• “provoke” vs. “provocate” – This has always bugged me. My sister Tina and her kids say “provocate” all the time and I correct them when they do and tell them they should be using the word “provoke.” Turns out I’m the one that needs correcting. “Provocate”  is defined by dictionary.com as “to provoke” and is listed in Webster’s New Millennium Dictionary of English. Winner: My sister Tina and her kids
  • “they’re” “their” and “there” – Probably the three most misspelled words on Facebook and Twitter. Trust me, I’m as guilty as anyone. I’m sure everyone knows where to use these words and when but here are the rules, anyway. Just in case. They’re” is a contraction of the words “they” and “are” as in “They’re coming to take me away!” “Their” is a form of the possessive case of the word “they” as in “That’s their problem!” “There” means “in or at that place” as in “Don’t go in there!” Winner: We all win when we use these three words the right way.

Keep up the suggestions for “Annoying Sayings and Misused Words,” featured here every Thursday.

Quotation: Laziness is nothing more than the habit of resting before you get tired. Jules Renard

Tune: I know very little about Japanese recording artist and producer Cornelius. I do, however, know that “Drop” is terrific.

Gallimaufry: NASA has made a decision. They won’t name the new room on The International Space Station after Stephen Colbert, despite the fact that The Colbert Report host won an online write-in contest last month with the help of his viewers. Astronaut Sunita L. Williams appeared on the show two nights ago to deliver the news to the heartbroken host face-to-face. However, NASA will be naming something on the space station after Colbert – the Combined Operational Load-Bearing External Resistance Treadmill (COLBERT), a piece of exercise equipment. So he’s got that going for him. Which is nice…In what some are calling the least important race in recent history (and by “some,” I mean me), Ashton Kutcher, star of Punk’d and husband to Demi Moore, has challenged the news network CNN to a race on Twitter. Whichever gets to 1,000,000 followers first, wins. CNN currently has the most Twitter followers (921,432), while Kutcher is somewhere in the 800,000s. Kutcher has said that if he wins, he’ll “ding dong ditch” Ted Turner‘s house. I’m not sure why those terms are agreaable to the actor but I’d like to see how he would get to the front door of the CNN founder’s house…Any of you attend any of the “tea party” rallies staged across the country yesterday? If so, I’d like to hear all about it.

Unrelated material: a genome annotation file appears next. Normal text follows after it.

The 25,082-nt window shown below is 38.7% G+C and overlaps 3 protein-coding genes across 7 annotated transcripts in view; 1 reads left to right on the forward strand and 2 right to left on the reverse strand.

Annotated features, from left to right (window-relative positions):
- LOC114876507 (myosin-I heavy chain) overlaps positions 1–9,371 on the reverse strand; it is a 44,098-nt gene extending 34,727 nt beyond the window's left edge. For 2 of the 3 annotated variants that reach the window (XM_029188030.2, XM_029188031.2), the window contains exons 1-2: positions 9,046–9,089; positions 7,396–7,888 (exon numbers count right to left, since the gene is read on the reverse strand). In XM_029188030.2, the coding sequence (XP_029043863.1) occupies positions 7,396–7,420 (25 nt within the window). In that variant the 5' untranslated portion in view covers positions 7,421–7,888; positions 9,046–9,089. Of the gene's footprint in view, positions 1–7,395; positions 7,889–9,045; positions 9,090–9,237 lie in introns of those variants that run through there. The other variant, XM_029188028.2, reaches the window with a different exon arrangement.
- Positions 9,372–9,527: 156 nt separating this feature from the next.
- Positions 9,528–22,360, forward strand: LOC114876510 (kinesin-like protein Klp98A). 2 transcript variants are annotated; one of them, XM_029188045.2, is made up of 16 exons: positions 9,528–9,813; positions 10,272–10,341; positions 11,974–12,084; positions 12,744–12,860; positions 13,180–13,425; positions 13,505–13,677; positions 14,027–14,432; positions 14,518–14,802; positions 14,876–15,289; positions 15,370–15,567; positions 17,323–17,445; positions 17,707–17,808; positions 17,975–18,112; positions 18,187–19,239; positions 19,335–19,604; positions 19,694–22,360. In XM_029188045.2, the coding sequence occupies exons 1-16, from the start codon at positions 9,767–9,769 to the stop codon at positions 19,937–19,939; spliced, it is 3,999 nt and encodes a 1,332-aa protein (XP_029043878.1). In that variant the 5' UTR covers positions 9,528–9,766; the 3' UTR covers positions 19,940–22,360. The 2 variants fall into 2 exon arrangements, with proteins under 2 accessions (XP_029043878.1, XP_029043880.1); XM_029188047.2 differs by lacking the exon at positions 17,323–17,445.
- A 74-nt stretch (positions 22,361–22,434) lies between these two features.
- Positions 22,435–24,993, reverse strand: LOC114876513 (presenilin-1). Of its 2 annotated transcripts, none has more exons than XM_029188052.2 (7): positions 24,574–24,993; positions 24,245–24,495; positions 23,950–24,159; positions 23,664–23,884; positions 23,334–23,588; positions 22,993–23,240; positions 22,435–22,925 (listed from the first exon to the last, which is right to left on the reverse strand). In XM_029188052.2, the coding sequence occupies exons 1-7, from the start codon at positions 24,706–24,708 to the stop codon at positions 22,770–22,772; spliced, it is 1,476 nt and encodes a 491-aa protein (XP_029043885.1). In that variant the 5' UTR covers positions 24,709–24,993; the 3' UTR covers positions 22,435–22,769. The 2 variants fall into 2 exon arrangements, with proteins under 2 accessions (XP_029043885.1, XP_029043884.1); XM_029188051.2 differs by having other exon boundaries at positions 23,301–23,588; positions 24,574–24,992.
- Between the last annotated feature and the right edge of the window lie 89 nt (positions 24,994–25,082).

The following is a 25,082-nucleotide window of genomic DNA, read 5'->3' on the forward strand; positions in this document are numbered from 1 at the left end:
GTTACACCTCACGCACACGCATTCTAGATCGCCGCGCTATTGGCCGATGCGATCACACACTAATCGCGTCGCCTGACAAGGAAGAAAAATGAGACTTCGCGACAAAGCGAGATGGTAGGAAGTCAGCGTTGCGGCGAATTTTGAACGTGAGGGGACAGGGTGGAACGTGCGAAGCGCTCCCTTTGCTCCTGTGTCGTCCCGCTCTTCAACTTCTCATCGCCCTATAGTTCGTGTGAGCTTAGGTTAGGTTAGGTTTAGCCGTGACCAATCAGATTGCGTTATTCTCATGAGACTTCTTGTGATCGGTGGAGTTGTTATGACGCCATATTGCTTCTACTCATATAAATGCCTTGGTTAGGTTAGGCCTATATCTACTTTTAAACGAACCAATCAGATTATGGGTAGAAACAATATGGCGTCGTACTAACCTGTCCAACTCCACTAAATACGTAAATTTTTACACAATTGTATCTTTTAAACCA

Incoming: Tomorrow3 Things To Do in Philly When You’re Dead, my list of 3 events I would attend if it were my last weekend in Philadelphia. Plus, 5 People I Wish Would Move to Another Planet, a roster of 5 folks I’d be happy to never hear from again.